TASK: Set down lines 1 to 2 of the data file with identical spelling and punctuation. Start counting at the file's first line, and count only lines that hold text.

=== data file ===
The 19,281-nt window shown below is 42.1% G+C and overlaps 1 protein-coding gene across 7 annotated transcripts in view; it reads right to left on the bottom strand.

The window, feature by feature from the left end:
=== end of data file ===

The 19,281-nt window shown below is 42.1% G+C and overlaps 1 protein-coding gene across 7 annotated transcripts in view; it reads right to left on the bottom strand.

The window, feature by feature from the left end: